Acting in this movie was excellent, and casting was pretty spot on as well as the cinematography. :Like anything out of Hollywood there are a lot of liberties taken with events and sequences. This is, after all, entertainment and in that department it definitely delivers.

I am not sure about the script. It may have been better than I imagined and the cadence crippled in the editing. I do think that the directing was pretty good considering the scenes and sequences.

Would I watch it again? Definitely.
3 people found this helpful
Grafton Wisconsin readerReviewed in the United States on October 27, 2019
2.0 out of 5 stars
Pennery Chenery and Secretariat both deserve better
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I am a huge fan of Secretariat, the Triple Crown winner who in 1973 gave the greatest performance of any horse in thoroughbred racing history by winning the Belmont Stakes by 31 lengths. His story--his true story--is remarkable, as is the story of his owner, trainer, jockey and groom. There is enough excitement and drama in it to make several great films. "Secretariat: The Movie," however, is not a great film, and it veers from the truth in so many ways that it is impossible to catalog them all. There are some decent performances--Margo Martindale and John Malkovich in particular--but otherwise the film is pretty flat. It does effectively build the tension so each time I watch I still wonder if Secretariat is going to win. But the film's inaccuracies create a fault line right down the middle of it and do an injustice to some people, some horses and the truth itself. In typical Disney style, we get a happy ending but it's a fairy tale worthy of the Grimm's Brothers, not a true story.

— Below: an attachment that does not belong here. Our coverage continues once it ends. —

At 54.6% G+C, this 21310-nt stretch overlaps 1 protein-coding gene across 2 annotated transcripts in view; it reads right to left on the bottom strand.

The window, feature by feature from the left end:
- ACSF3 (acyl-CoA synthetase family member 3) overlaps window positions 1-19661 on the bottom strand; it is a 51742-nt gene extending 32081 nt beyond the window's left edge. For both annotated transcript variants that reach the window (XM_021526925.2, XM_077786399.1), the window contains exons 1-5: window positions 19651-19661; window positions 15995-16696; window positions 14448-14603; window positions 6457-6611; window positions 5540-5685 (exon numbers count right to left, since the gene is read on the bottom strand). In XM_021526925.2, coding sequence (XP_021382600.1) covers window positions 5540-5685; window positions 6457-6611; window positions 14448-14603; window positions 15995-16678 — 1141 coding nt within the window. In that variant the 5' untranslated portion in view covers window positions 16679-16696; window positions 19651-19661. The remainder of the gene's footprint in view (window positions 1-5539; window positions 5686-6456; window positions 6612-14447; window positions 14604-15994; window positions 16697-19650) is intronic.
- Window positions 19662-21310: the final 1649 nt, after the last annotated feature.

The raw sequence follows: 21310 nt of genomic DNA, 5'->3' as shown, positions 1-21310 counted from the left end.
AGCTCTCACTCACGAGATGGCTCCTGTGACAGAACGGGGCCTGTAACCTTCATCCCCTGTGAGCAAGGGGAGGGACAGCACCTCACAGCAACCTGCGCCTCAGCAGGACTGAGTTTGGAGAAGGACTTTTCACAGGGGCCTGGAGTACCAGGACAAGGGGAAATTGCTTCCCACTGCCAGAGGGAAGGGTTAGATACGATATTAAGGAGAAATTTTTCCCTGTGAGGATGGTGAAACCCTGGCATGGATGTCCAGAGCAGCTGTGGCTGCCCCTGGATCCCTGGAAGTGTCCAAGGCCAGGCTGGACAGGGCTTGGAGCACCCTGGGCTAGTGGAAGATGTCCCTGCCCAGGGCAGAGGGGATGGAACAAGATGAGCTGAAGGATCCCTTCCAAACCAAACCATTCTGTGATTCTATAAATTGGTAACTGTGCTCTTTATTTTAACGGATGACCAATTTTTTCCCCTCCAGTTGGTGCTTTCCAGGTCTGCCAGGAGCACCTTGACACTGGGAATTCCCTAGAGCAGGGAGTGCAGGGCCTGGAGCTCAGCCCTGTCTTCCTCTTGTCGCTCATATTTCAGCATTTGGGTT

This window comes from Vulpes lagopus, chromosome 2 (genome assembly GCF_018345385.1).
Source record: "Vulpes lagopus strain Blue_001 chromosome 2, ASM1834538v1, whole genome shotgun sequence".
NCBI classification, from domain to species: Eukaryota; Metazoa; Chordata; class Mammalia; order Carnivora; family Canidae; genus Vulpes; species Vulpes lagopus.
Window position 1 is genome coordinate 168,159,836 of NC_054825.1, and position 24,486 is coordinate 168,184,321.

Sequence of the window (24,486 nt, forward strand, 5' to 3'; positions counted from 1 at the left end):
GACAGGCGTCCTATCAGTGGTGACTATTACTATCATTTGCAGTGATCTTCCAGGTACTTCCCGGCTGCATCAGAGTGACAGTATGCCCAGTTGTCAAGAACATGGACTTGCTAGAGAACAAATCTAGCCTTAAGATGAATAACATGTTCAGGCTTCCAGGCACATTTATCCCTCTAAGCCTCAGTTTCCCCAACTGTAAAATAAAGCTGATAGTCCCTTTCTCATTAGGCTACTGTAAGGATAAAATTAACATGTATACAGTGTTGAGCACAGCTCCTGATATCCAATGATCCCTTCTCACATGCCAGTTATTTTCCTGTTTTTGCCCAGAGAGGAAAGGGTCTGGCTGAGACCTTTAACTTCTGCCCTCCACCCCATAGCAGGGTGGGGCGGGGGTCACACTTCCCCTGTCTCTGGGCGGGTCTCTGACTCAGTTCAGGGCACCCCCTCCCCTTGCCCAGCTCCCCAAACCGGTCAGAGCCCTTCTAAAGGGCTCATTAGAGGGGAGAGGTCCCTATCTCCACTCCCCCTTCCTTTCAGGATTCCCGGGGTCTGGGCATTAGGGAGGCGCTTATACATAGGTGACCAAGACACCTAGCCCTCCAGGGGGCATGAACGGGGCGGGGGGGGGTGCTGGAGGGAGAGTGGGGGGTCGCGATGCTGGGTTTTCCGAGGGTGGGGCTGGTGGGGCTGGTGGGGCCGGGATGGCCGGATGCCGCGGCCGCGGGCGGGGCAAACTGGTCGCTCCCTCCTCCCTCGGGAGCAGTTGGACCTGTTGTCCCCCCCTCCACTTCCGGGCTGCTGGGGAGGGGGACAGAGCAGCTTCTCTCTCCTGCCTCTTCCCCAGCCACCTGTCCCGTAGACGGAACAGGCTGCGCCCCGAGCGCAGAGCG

In the first place, Penny Chenery does not live happily ever after in the sense that her family stays together, which the ending implies. She and John Tweedy divorce soon after Secretariat's amazing year. Secondly, Poncho Martin, Sham's trainer, is portrayed as a rude, churlish braggart, when in truth very respected and well-liked though he did have a quick temper and was very exacting--as was Lucien Laurin. Not only that, Secretariat's rival, Sham, was owned by Bull Hancock and raised at Claiborne Farm. Seth Hancock helped Penny to sell breeding rights to Secretariat at the same time his own horse, Sham, was vying to beat Big Red. The horse that gets no mention--also owned by Penny Chenery's father and trained by Lucien Laurin--was the great Riva Ridge. It was Riva Ridge who saved Meadow Farm, not Secretariat. Consigned to history as no more than Secretariat's stablemate, Riva Ridge won the Derby and the Belmont in 1972, with Ronnie Turcotte up top. Riva Ridge only lost the Preakness because he was hopeless running in the mud, and rain had soaked the track the day of the race. In addition, Riva Ridge was Penny Chenery's favorite of the two horses. When both the great stallions were in retirement, she would visit them at Claiborne Farms when she no longer owned either of the horses. She later recalled that when she would call out Secretariat's name, he rarely came. "He had a hundred people calling his name," she said, whereas Riva Ridge always recognized her voice. ""He had only me." I like Diane Lane a lot; her performance in "Unfaithful" with Richard Gere (who also turned in one of his best performances), deserved an Oscar; she was nominated. But in Secretariat, her portrayal of Penny Tweedy is B-flat. She brings no depth to the part, and one is always aware that it is Diane Lane playing Penny Chenery rather than a portrayal of Penny Chenery by Diane Lane. This is always the challenge when playing a real person, and Lane just plain misses the mark. The script isn't very good, either, which is no help. Good soundtrack is one high point and the painstakingly re-created racing scenes are truly remarkable. I also like the way the director chose to vary the way in which each race is presented. We watch the Derby and the Belmont from the stands, but we see the running of the Preakness on the tv along with Penny Chenery's family in Colorado. This shows how amazing it was from their perspective to see their unexceptional-seeming Mom on tv, doing something only men had done before. It's an entertaining family picture, but no more. Both Penny Chenery and Secretariat deserved better.